Wells Fargo Asset Management (WFAM) has switched subadvisors on four funds and three managed account strategies from Golden Capital Management to Wells Capital Management, according to a Securities and Exchange Commission (SEC) filing.
The subadvisory changes will take place on the Wells Fargo Index fund, Wells Fargo Disciplined US Core fund, Wells Fargo Large Cap Core fund and Wells Fargo Small Cap Core fund as well as Golden Capital Large Cap Core, Golden Capital Small Cap Core and Golden Capital SMID Cap Core strategies.
The decision to switch is a result of Golden Capital Management’s merger into Wells Capital Management, which is expected to take place on or about January 2018, according to a Wells Fargo product alert.
The firm said in the alert that this merger was part of a plan to simplify WFAM’s organizational structure by consolidating investment advisors where there are potential synergies. The merger will have no impact on the investment strategies, fees, services, processes or personnel connected with the associated funds and managed accounts, it said.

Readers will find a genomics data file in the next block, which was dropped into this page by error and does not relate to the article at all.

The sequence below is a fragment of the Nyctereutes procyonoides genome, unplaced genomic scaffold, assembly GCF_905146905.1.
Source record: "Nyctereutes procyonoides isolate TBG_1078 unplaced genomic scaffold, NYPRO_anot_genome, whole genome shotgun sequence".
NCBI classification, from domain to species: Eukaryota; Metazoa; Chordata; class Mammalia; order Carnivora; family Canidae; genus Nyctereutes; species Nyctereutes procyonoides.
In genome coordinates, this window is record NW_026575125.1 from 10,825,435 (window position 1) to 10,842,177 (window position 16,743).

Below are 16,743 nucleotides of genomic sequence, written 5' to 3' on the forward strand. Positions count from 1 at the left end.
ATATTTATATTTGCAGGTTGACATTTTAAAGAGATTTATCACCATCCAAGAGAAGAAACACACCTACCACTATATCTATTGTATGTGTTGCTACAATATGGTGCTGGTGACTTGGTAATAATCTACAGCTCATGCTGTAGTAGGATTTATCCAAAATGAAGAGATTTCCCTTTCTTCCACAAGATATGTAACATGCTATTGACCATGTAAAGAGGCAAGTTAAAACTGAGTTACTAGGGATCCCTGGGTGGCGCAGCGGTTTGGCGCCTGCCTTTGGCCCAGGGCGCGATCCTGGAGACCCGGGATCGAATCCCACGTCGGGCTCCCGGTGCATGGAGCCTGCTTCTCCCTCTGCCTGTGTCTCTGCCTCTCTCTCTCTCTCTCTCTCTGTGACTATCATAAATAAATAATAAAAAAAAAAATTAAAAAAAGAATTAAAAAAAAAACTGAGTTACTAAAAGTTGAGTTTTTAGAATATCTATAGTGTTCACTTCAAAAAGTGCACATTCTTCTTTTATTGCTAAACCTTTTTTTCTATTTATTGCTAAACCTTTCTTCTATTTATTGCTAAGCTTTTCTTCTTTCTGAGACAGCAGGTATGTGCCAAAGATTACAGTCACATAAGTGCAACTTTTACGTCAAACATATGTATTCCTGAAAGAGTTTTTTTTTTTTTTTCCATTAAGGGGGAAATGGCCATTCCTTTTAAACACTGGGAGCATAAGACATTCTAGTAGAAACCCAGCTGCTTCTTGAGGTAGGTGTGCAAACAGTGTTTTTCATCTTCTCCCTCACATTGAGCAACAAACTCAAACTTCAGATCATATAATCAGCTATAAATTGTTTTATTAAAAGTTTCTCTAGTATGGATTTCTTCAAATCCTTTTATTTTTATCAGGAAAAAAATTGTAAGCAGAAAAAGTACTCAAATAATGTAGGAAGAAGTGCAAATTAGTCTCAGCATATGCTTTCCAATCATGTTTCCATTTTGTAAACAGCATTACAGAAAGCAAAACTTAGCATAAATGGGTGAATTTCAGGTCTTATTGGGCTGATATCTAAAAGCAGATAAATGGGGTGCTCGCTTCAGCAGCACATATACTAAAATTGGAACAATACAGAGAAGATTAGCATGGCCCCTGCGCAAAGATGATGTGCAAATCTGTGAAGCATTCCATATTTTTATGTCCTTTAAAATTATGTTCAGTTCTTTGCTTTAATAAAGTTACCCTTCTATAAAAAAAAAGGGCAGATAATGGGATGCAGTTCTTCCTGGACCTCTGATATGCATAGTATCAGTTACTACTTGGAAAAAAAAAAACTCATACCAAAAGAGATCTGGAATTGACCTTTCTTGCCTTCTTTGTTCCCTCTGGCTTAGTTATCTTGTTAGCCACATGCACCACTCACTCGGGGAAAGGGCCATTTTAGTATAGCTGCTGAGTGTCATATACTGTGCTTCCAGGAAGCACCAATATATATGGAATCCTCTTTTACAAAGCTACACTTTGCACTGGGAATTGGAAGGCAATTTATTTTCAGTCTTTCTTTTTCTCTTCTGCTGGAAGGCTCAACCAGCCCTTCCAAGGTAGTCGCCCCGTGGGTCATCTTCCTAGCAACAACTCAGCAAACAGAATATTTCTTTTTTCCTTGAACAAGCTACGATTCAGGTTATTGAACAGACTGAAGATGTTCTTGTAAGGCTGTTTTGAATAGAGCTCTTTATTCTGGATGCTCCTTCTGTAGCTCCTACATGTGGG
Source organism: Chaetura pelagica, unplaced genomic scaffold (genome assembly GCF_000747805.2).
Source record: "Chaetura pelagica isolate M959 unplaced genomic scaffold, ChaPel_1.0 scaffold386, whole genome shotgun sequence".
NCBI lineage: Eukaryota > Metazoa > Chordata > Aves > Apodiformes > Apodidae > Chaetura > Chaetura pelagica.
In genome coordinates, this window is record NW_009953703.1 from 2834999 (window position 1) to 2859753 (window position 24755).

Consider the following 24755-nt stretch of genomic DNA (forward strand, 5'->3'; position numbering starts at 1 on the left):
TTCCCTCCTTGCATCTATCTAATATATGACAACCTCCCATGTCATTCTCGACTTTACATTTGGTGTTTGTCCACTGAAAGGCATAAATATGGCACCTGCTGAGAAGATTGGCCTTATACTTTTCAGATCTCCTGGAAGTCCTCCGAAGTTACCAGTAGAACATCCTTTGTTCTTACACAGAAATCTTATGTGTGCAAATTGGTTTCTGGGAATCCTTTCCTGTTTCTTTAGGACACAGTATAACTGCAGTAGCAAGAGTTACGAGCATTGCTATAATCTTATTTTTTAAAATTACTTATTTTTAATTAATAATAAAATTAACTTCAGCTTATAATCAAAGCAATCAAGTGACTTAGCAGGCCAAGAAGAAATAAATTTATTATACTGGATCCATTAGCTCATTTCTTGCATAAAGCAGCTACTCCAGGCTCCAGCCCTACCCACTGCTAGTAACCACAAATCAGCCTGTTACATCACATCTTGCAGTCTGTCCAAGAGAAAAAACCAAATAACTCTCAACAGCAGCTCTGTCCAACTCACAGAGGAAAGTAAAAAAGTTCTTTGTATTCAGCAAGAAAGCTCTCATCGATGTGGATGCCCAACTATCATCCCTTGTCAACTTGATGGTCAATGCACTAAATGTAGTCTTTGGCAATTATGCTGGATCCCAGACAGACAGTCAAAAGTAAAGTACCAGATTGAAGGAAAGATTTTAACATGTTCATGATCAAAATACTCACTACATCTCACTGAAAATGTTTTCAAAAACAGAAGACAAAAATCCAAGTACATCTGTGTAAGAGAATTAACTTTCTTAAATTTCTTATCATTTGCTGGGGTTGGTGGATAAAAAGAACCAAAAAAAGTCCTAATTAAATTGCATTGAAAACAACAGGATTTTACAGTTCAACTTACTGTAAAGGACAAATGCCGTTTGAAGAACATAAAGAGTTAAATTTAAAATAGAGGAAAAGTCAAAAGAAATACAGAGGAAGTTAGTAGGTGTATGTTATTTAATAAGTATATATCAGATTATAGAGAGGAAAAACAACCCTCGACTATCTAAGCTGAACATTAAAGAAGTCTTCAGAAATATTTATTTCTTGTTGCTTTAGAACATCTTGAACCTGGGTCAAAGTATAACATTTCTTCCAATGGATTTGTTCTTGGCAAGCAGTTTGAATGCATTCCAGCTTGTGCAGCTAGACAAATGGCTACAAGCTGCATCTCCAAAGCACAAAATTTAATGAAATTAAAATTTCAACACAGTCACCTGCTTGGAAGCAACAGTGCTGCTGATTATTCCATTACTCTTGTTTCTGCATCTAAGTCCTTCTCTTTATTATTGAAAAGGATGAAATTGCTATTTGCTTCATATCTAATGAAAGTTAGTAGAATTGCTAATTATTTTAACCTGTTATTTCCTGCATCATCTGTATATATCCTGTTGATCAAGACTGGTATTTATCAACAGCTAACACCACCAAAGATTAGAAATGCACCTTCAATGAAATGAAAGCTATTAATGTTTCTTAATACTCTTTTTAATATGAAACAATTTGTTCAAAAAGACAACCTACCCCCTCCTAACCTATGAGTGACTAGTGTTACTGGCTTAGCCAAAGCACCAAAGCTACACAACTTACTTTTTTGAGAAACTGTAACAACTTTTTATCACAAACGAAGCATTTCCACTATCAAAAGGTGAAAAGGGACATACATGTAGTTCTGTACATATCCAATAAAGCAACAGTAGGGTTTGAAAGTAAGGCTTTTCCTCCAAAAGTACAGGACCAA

In June, Wells Fargo took full ownership of Charlotte, North Carolina-based boutique equity shop Golden Capital Management, after acquiring the 35% of the business it did not already own.
Wells Fargo had initially become a minority stakeholder in Golden in 2008 via its deal for Wachovia Corporation.
First Trust joins blockchain ETF race
Exchange-traded fund (ETF) provider First Trust has joined the bitcoin ETF race by filing for the First Trust Indxx Blockchain ETF, according to a SEC filing.
The fund, which aims to track the Indxx Global Blockchain index, will be managed by a team consisting of Daniel J. Lindquist, Jon C. Erickson, David G. McGarel, Roger F. Testin, Stan Ueland and Chris A. Peterson.
Although many asset managers have hatched plans to tap into the potential of cryptocurrencies and the underlying blockchain technology in the ETF wrapper, bitcoin ETFs have had a mixed history.
In March, the SEC rejected an application from Tyler and Cameron Winklevoss, the twin brothers famous for their dispute with Facebook founder Mark Zuckerberg, to let the Winklevoss Bitcoin Trust trade on the Bats exchange.
The agency rejected the fund on the grounds that the exchange would be unable to enter into necessary surveillance-sharing agreements given that bitcoin is not regulated by any government.
Bitcoin plummeted as much as 18% immediately after the SEC rejected the Winklevoss twins’ ETF proposal.